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Football in Chitral: The girls kicking gender stereotypes

It was an email Karishma Ali did not expect, and that too on a very ordinary afternoon. While scanning through her inbox, an invitation letter popped up and soon had her full, undivided attention. A multi-national sports brand was keen to have her flown to the Women’s Football World Cup, in France, as a representative from Pakistan.

Thrilled, the 21-year-old threw aside her university assignment and quickly began dialing numbers to share the news with her friends in Chitral, a valley in north-western Pakistan.

Ali has previously represented Pakistan in the Australian Football International Cup in Melbourne and the Jubilee games in Dubai.


“I am over the moon to have this opportunity to improve my game,” she tells tv tying her laces, before a match in Karachi.

“But what makes me even happier is to see the girls from my academy in Chitral play. Now, I can take what I learned back to them.”

Last July, Ali held a week-long football camp in the Chitral valley. At first, there was resistance. Extremist groups ran a massive social media campaign discouraging, and even threatening, young girls from playing the sport. Yet, on the first day of the camp, 60 girls turned up.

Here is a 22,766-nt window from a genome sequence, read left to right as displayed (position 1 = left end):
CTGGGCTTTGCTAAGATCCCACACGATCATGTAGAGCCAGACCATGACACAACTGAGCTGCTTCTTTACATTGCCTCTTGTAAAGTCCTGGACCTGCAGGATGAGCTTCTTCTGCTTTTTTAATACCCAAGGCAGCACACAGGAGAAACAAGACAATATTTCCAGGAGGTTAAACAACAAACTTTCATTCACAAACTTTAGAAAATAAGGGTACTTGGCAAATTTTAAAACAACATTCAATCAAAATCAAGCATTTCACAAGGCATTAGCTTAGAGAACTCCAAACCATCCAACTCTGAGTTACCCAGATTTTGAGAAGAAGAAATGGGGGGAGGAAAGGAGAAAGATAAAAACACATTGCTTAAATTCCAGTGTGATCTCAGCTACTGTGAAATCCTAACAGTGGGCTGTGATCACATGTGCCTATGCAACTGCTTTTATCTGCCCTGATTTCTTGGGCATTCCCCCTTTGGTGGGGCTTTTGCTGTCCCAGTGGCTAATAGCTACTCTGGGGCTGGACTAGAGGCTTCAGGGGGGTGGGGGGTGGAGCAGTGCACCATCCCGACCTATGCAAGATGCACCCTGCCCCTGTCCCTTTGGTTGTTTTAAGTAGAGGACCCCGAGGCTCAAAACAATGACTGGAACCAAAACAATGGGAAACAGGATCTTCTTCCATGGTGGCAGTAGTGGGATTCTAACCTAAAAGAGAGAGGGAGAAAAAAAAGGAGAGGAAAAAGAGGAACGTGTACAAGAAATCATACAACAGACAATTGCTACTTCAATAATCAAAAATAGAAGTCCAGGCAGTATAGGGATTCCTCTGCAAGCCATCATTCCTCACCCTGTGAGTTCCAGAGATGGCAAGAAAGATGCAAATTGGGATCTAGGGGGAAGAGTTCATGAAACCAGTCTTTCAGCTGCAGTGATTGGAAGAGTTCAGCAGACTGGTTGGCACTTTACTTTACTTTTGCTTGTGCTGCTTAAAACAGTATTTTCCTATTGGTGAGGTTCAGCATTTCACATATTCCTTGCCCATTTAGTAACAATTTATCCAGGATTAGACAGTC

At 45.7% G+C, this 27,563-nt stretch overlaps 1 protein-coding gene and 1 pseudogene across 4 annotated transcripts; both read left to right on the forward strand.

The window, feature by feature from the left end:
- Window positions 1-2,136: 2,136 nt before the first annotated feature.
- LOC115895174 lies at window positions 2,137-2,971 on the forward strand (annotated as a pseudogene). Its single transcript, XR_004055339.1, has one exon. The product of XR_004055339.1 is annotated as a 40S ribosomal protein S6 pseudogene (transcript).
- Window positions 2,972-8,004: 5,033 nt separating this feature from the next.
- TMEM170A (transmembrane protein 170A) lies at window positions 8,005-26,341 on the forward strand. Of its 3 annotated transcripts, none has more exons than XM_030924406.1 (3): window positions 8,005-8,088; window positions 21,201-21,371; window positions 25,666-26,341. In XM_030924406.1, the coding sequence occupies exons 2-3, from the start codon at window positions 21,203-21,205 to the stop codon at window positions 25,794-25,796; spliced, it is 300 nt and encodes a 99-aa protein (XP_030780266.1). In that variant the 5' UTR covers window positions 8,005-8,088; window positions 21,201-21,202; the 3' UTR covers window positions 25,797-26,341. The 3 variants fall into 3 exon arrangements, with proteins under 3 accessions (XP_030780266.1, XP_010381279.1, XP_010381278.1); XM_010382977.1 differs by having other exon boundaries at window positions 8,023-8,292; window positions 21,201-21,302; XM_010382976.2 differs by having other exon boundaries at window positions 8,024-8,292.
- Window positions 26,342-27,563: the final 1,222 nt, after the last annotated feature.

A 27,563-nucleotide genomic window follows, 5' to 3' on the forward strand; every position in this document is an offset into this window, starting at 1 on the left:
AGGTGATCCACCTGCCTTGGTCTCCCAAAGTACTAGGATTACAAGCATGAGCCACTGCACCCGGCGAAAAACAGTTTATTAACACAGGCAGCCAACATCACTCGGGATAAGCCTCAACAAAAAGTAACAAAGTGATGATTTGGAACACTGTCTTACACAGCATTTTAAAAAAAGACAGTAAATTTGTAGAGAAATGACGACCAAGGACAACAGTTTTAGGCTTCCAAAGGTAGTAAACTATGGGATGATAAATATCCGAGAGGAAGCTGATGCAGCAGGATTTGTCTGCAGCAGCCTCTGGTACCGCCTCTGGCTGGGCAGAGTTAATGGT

Some of the girls had walked alone for four hours straight to get to the campsite. Others had come with their mothers.

While Ali lives in Islamabad, Pakistan’s capital city, the lush-green and mountainous valley is her family’s hometown.

According to the 2017 population census, there are over 400,000 people in the valley, half of whom are women. The district also has one of the highest literacy rates in Pakistan—by some estimates, over 90 per cent.

Yet, the suicide rate is alarming. A 2016 study by the Khyber Medical University Journal revealed that the risk of women committing suicide was double that of men in the valley, a large cause of which was family and marital issues. Most women would either drown or hang themselves to death, the report added.

“They call our mountains the deadly peaks and our Kunhar River, the river of death,” says Ali. “Beyond that the government has not done anything to halt these tragedies.”

There is a sense of hopelessness and helplessness among the women there, explains Dr Haroon Ahmed, a psychiatrist in Karachi. “Positive outdoor activities can play an impactful role in halting the suicidal tendencies in Chitrali women,” he said.

Sports, like football, explains Samar Abbas, a human rights activist, isn’t just merely an activity for such women. “It empowers them. It provides them with an opportunity to express themselves – something which they desperately need.”

Ali is proud to be doing just that. Helping empower women, promote gender neutrality, and challenge stereotypes in the country.

“I remember once a man told me that the clothes I wear to play football could cause an earthquake in the country,” said Ali chuckling. “He should see the girls who play in Chitral. Now, they are really shaking things up.”

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